WASHINGTON (Sep. 23)
The World Bank was expected late today to announce the results of the vote by the Reconstruction and Finance Corporation and the International Monetary Fund (IMF), the bank’s two main branches, on whether the Palestine Liberation Organization would have observer status at the bank’s annual meeting here next week.
Sources at the bank told the Jewish Telegraphic Agency that while the voting took place last Friday, certain procedural matters remain to be completed. The voting of the 140 member countries in the IMF and the 135 in the World Bank are weighted depending on the size of their country’s quotas in financing the institution.
The vote on the PLO is technically on a United States resolution which states that the observers for the annual meeting Sept. 30-Oct. 3 should remain the same as that of last year. The PLO was not an observer then.
For this year, however, Saudi Arabia and Kuwait, two of the largest contributors to the IMF and the bank, have demanded the PLO’s entry as on observer and they have threatened that unless their request is granted, they will withdraw their funds and refuse to endorse loans, even though the bank’s credits are required by the poorer countries of the world to buy food for their people in times of stress.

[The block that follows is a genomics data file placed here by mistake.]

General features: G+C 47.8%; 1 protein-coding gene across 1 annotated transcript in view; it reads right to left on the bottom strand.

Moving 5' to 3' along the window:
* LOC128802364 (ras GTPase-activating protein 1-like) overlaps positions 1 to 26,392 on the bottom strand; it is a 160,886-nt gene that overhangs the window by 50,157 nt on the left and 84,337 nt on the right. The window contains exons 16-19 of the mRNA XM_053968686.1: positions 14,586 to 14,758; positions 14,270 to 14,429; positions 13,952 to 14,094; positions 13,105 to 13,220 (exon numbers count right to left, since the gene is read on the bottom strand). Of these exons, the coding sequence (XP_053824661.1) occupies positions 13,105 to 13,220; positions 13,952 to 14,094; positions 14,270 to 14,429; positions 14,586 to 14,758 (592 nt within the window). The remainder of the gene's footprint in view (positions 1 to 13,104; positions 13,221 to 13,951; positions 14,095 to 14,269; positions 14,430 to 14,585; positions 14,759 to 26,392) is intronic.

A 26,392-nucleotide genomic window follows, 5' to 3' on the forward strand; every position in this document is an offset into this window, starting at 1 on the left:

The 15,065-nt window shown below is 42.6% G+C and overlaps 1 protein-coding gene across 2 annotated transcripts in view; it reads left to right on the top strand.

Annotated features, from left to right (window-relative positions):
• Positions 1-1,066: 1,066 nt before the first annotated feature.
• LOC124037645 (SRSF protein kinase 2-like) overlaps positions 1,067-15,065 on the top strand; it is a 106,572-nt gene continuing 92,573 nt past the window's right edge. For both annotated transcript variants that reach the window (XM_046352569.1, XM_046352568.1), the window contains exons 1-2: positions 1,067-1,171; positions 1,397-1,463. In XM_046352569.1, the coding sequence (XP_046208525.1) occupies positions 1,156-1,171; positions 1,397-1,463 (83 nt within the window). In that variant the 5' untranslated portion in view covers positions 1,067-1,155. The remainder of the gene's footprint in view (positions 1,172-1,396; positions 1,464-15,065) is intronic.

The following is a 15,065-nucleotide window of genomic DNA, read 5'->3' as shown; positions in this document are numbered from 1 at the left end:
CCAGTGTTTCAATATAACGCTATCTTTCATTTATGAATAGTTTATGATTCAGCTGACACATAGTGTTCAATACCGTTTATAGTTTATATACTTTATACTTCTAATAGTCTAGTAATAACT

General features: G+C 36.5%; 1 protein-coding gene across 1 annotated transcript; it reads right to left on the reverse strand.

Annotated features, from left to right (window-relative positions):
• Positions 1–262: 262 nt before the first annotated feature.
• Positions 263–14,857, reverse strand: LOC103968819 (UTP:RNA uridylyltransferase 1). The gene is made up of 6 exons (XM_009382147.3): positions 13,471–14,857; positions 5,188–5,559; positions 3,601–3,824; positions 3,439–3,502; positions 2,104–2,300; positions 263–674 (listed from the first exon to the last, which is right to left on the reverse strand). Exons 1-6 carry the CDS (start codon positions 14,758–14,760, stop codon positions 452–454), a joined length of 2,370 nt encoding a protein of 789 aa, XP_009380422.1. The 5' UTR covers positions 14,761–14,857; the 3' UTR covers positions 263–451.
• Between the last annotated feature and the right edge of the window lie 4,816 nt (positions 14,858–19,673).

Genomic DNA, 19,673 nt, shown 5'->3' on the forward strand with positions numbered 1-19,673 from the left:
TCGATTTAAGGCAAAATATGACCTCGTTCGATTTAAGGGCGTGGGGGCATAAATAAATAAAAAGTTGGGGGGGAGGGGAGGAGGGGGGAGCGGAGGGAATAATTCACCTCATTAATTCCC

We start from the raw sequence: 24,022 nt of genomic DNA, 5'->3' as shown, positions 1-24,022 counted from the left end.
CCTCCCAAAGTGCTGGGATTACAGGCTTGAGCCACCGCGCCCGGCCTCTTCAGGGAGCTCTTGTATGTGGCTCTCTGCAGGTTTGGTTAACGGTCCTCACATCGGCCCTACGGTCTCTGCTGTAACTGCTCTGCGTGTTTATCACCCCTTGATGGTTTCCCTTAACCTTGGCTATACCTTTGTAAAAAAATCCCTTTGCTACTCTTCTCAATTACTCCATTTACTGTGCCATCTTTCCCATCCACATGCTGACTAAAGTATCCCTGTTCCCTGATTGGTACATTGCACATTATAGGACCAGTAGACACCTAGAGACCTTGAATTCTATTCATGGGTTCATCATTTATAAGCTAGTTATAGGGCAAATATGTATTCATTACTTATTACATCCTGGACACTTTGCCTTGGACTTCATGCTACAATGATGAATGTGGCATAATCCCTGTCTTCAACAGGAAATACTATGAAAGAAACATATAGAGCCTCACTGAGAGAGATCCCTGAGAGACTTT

Should the vote favor observer status, then the decision will be up to the chairmen of the boards of governors of the two institutions on whether to invite the PLO to be an observer. The chairman, Amir Jamal, Finance Minister of Tanzania who will preside over the annual joint meeting, reportedly has said that he will invite the PLO on his own authority as chairman.
Both the U.S. Senate and House have warned the bank that the U.S. would look gravely upon allowing the PLO, which is neither a state nor a government and is considered by many as a terrorist organization, to be officially recognized by the bank. The House last week by a resolution with only two dissenting votes, declared that the U.S. government should decrease its support to the bank if the PLO is granted observer status.
Should the executive boards reject observer status today, the Arab countries are expected to press for it at the annual meeting next week.